To protect against measurement bias interviewers and dentists at the 5 year follow-up were blinded to the allocation status of the participants and had not been involved in the previous follow-ups. However, without x-ray examination, enamel caries or white spot lesions may have been overlooked or misclassified leading to an underestimation of ECC prevalence. To limit such misclassification, the dental recorders were trained on the relevant examination and they were calibrated. Both examiners were experienced dental surgeons, practicing clinical dental work at the time of the study. The acceptable levels of inter- and intra-rater reliability measures [42] obtained suggests that misclassification, being a threat to the internal validity of the clinical registration may not be a substantial problem in this study. On the other hand and since it was impossible to fully blind participants, social desirable responses may have been given and mothers in the intervention arm may have reported healthier practice just to please the research staff. If the tendency of social desirable answers with respect to breastfeeding duration differed across study groups, this may have constituted a source of differential misclassification providing a biased estimate of the observed association. However, the fact that the intervention group did not report a longer duration of breastfeeding than the control arm could suggest that this may not be a substantial problem. Some studies focusing on breastfeeding have shown that recall tends to deteriorate with increasing time, when mothers are asked about breastfeeding duration, the reports become increasingly inaccurate with increasing time since cessation [43,44]. As we assessed duration of breastfeeding both at a follow-up visit at 2 years and at 5 years, the time difference between the first of these visits and the time when many stopped breastfeeding was short, which probably limited recall difficulties. Lenore et al.[45] showed that infant feeding data collected within 18 months after the event can be used in epidemiological studies. Thus the 2 year recall breastfeeding in addition to the 5 year recall data could have enhanced the validity of mothers’ recall.

It is probable that respondents could have had preference for rounded and approximated answers (digit preference) for breastfeeding duration. This might have decreased the precision of the breastfeeding duration. There is a tendency to digit preference for example 2, 2.5 and 3 years among those who breastfed the longest and had not stopped breastfeeding at the 2 years visit. Still, it is less likely to be systematic differences between the groups. A Brazilian study [43], showed that mothers of higher social-economic status were more likely than their lower socio-economic counterparts to overestimate breastfeeding duration. With respect to the present study, the control group had more participants with high socio-economic status than the intervention group indicating a source of differential misclassification. However, adjusting socio-economic status in the multiple variable regression analysis did not lead to substantial change of the estimates.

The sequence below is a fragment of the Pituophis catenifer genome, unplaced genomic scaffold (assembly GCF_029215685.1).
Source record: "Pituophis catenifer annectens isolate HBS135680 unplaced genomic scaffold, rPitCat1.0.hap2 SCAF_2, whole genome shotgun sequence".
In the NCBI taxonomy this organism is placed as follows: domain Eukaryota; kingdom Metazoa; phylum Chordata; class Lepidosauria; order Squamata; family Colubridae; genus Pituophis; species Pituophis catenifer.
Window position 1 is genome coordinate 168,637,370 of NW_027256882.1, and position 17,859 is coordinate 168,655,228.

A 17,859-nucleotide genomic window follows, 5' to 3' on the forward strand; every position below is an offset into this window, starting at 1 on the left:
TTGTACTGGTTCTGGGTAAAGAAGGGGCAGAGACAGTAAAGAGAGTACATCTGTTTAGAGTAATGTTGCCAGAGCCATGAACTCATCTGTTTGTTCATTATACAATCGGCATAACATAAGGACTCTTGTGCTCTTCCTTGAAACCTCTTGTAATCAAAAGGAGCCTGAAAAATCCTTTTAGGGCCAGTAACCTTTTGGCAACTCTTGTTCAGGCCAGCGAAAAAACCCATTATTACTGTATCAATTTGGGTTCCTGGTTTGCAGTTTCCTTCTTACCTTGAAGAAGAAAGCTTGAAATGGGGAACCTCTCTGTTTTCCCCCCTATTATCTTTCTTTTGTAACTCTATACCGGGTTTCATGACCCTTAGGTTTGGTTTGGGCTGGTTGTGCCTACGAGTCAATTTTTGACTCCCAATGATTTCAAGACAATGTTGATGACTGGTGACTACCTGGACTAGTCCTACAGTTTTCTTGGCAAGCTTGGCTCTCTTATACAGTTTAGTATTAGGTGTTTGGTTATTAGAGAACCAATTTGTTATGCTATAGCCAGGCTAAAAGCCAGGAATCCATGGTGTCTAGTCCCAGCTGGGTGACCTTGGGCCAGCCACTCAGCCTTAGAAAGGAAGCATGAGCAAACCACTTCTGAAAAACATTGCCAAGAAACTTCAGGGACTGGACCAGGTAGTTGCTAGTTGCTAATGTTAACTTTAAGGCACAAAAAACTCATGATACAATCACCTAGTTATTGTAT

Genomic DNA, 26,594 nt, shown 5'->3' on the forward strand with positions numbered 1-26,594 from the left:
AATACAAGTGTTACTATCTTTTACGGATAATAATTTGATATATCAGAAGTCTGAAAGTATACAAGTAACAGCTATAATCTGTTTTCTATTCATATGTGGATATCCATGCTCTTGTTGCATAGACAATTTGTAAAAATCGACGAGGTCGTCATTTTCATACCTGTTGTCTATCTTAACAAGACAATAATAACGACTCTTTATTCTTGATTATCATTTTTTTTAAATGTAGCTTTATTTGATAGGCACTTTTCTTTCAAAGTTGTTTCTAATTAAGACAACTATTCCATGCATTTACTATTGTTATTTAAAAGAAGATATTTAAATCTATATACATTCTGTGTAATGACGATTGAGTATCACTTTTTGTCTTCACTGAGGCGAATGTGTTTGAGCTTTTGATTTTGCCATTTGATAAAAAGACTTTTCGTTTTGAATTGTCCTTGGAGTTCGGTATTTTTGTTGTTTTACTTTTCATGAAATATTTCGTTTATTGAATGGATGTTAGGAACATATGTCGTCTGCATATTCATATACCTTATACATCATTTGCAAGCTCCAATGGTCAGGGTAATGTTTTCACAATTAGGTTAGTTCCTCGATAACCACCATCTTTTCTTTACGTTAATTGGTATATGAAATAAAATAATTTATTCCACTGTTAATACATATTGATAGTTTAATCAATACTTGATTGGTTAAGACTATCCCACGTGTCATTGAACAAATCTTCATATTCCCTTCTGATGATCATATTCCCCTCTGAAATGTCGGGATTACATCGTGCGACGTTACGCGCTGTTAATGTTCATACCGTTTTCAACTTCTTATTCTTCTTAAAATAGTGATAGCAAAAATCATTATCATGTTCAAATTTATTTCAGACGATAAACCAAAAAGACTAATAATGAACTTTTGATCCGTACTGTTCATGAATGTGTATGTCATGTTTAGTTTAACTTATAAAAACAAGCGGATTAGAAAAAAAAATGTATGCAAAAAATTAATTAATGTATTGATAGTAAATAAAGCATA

Some would argue that using zero-inflated negative binomial regression analysis could be preferred to negative binomial regression analysis. A parallel analysis using this model showed similar results and thus did not change the conclusion of the study.

Conclusion

The PROMISE EBF trial did not impact on early childhood caries or breastfeeding duration at 5 years of age. This study contributes to the body of evidence that promotion of exclusive breastfeeding does not raise oral health concerns. However, the high burden of caries calls for efforts to improve the oral health condition in this setting.

Supporting Information

S2 File. Histogram and box plot for early childhood caries.

https://doi.org/10.1371/journal.pone.0125352.s003

(PDF)

S1 Table. Results for zero inflated negative binomial regression.

https://doi.org/10.1371/journal.pone.0125352.s005

(PDF)

Acknowledgments

The authors are grateful to the mothers and their children for participating in the study and also appreciate the whole team for making the study possible.

Author Contributions

Conceived and designed the experiments: NB LTF AK VN IO GN JKT TT ÅNA. Performed the experiments: NB LTF AK VN IO GN JKT ÅNA. Wrote the paper: NB LTF AK VN SAL IO GN JKT TT ÅNA.